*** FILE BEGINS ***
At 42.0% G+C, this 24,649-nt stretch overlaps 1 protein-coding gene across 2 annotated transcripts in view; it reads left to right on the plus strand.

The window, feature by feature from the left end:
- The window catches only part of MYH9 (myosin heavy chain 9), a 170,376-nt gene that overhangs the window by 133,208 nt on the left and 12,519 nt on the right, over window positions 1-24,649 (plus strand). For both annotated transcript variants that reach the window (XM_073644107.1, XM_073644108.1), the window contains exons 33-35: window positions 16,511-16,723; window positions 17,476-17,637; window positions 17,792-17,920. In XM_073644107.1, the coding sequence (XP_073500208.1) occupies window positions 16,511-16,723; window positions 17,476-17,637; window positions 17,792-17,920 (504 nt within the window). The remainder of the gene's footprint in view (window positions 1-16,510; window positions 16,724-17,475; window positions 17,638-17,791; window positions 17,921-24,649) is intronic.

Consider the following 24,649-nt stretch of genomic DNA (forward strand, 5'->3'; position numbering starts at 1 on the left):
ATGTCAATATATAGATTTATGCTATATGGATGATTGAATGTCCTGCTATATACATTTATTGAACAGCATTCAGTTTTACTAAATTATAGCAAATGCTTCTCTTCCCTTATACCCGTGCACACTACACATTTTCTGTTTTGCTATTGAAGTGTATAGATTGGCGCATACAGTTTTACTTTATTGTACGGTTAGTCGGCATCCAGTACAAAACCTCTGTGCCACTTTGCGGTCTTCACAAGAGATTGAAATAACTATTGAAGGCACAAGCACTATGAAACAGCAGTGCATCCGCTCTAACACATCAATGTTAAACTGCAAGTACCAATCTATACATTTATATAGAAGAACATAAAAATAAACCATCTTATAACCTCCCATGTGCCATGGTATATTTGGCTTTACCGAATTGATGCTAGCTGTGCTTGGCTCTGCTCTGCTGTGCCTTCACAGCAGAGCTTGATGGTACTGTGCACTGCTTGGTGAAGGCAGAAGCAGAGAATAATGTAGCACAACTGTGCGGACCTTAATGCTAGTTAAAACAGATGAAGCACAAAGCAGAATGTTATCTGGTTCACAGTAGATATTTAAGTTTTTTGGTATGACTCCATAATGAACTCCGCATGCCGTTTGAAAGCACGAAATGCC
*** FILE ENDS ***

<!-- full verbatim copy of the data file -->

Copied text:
At 42.0% G+C, this 24,649-nt stretch overlaps 1 protein-coding gene across 2 annotated transcripts in view; it reads left to right on the plus strand.

The window, feature by feature from the left end:
- The window catches only part of MYH9 (myosin heavy chain 9), a 170,376-nt gene that overhangs the window by 133,208 nt on the left and 12,519 nt on the right, over window positions 1-24,649 (plus strand). For both annotated transcript variants that reach the window (XM_073644107.1, XM_073644108.1), the window contains exons 33-35: window positions 16,511-16,723; window positions 17,476-17,637; window positions 17,792-17,920. In XM_073644107.1, the coding sequence (XP_073500208.1) occupies window positions 16,511-16,723; window positions 17,476-17,637; window positions 17,792-17,920 (504 nt within the window). The remainder of the gene's footprint in view (window positions 1-16,510; window positions 16,724-17,475; window positions 17,638-17,791; window positions 17,921-24,649) is intronic.

Consider the following 24,649-nt stretch of genomic DNA (forward strand, 5'->3'; position numbering starts at 1 on the left):
ATGTCAATATATAGATTTATGCTATATGGATGATTGAATGTCCTGCTATATACATTTATTGAACAGCATTCAGTTTTACTAAATTATAGCAAATGCTTCTCTTCCCTTATACCCGTGCACACTACACATTTTCTGTTTTGCTATTGAAGTGTATAGATTGGCGCATACAGTTTTACTTTATTGTACGGTTAGTCGGCATCCAGTACAAAACCTCTGTGCCACTTTGCGGTCTTCACAAGAGATTGAAATAACTATTGAAGGCACAAGCACTATGAAACAGCAGTGCATCCGCTCTAACACATCAATGTTAAACTGCAAGTACCAATCTATACATTTATATAGAAGAACATAAAAATAAACCATCTTATAACCTCCCATGTGCCATGGTATATTTGGCTTTACCGAATTGATGCTAGCTGTGCTTGGCTCTGCTCTGCTGTGCCTTCACAGCAGAGCTTGATGGTACTGTGCACTGCTTGGTGAAGGCAGAAGCAGAGAATAATGTAGCACAACTGTGCGGACCTTAATGCTAGTTAAAACAGATGAAGCACAAAGCAGAATGTTATCTGGTTCACAGTAGATATTTAAGTTTTTTGGTATGACTCCATAATGAACTCCGCATGCCGTTTGAAAGCACGAAATGCC